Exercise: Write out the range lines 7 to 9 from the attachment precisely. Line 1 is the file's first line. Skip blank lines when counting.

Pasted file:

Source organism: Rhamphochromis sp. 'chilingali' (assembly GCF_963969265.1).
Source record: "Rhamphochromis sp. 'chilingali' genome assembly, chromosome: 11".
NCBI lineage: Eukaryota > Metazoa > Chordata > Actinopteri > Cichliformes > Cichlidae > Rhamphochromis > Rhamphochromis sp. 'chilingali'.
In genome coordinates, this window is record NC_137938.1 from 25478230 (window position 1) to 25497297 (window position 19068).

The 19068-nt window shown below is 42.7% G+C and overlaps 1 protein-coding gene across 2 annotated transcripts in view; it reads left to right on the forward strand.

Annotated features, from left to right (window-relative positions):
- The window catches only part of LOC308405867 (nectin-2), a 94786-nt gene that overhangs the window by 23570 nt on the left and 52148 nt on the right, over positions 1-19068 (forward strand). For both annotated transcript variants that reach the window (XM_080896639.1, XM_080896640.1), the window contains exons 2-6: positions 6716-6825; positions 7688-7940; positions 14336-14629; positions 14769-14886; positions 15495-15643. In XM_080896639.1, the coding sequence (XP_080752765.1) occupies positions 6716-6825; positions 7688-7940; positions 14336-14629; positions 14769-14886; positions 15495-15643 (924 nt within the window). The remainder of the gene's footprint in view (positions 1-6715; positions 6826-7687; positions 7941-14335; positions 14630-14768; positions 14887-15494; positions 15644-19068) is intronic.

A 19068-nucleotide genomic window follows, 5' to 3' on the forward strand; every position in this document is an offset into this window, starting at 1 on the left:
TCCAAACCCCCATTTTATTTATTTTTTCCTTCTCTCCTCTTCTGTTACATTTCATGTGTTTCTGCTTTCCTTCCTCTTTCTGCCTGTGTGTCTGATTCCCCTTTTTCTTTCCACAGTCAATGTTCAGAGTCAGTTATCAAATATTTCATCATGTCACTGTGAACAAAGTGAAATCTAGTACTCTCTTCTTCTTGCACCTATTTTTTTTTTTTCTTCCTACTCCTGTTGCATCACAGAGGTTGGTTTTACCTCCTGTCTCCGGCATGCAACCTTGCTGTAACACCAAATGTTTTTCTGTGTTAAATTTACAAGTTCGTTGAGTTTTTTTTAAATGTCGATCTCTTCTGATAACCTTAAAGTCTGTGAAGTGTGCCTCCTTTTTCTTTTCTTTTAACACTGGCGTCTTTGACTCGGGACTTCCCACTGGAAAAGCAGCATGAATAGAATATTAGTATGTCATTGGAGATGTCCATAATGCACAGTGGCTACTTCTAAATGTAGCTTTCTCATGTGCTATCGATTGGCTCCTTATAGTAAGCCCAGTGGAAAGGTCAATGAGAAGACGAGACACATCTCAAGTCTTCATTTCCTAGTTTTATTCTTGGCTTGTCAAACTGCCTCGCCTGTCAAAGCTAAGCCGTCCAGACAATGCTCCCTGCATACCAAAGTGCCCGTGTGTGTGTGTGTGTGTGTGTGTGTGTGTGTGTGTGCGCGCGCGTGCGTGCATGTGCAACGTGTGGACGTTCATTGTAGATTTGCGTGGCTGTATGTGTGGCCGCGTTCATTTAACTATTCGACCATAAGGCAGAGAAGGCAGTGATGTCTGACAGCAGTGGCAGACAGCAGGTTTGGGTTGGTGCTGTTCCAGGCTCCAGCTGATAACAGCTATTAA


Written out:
- The window catches only part of LOC308405867 (nectin-2), a 94786-nt gene that overhangs the window by 23570 nt on the left and 52148 nt on the right, over positions 1-19068 (forward strand). For both annotated transcript variants that reach the window (XM_080896639.1, XM_080896640.1), the window contains exons 2-6: positions 6716-6825; positions 7688-7940; positions 14336-14629; positions 14769-14886; positions 15495-15643. In XM_080896639.1, the coding sequence (XP_080752765.1) occupies positions 6716-6825; positions 7688-7940; positions 14336-14629; positions 14769-14886; positions 15495-15643 (924 nt within the window). The remainder of the gene's footprint in view (positions 1-6715; positions 6826-7687; positions 7941-14335; positions 14630-14768; positions 14887-15494; positions 15644-19068) is intronic.

A 19068-nucleotide genomic window follows, 5' to 3' on the forward strand; every position in this document is an offset into this window, starting at 1 on the left:
TCCAAACCCCCATTTTATTTATTTTTTCCTTCTCTCCTCTTCTGTTACATTTCATGTGTTTCTGCTTTCCTTCCTCTTTCTGCCTGTGTGTCTGATTCCCCTTTTTCTTTCCACAGTCAATGTTCAGAGTCAGTTATCAAATATTTCATCATGTCACTGTGAACAAAGTGAAATCTAGTACTCTCTTCTTCTTGCACCTATTTTTTTTTTTTCTTCCTACTCCTGTTGCATCACAGAGGTTGGTTTTACCTCCTGTCTCCGGCATGCAACCTTGCTGTAACACCAAATGTTTTTCTGTGTTAAATTTACAAGTTCGTTGAGTTTTTTTTAAATGTCGATCTCTTCTGATAACCTTAAAGTCTGTGAAGTGTGCCTCCTTTTTCTTTTCTTTTAACACTGGCGTCTTTGACTCGGGACTTCCCACTGGAAAAGCAGCATGAATAGAATATTAGTATGTCATTGGAGATGTCCATAATGCACAGTGGCTACTTCTAAATGTAGCTTTCTCATGTGCTATCGATTGGCTCCTTATAGTAAGCCCAGTGGAAAGGTCAATGAGAAGACGAGACACATCTCAAGTCTTCATTTCCTAGTTTTATTCTTGGCTTGTCAAACTGCCTCGCCTGTCAAAGCTAAGCCGTCCAGACAATGCTCCCTGCATACCAAAGTGCCCGTGTGTGTGTGTGTGTGTGTGTGTGTGTGTGTGTGTGCGCGCGCGTGCGTGCATGTGCAACGTGTGGACGTTCATTGTAGATTTGCGTGGCTGTATGTGTGGCCGCGTTCATTTAACTATTCGACCATAAGGCAGAGAAGGCAGTGATGTCTGACAGCAGTGGCAGACAGCAGGTTTGGGTTGGTGCTGTTCCAGGCTCCAGCTGATAACAGCTATTAA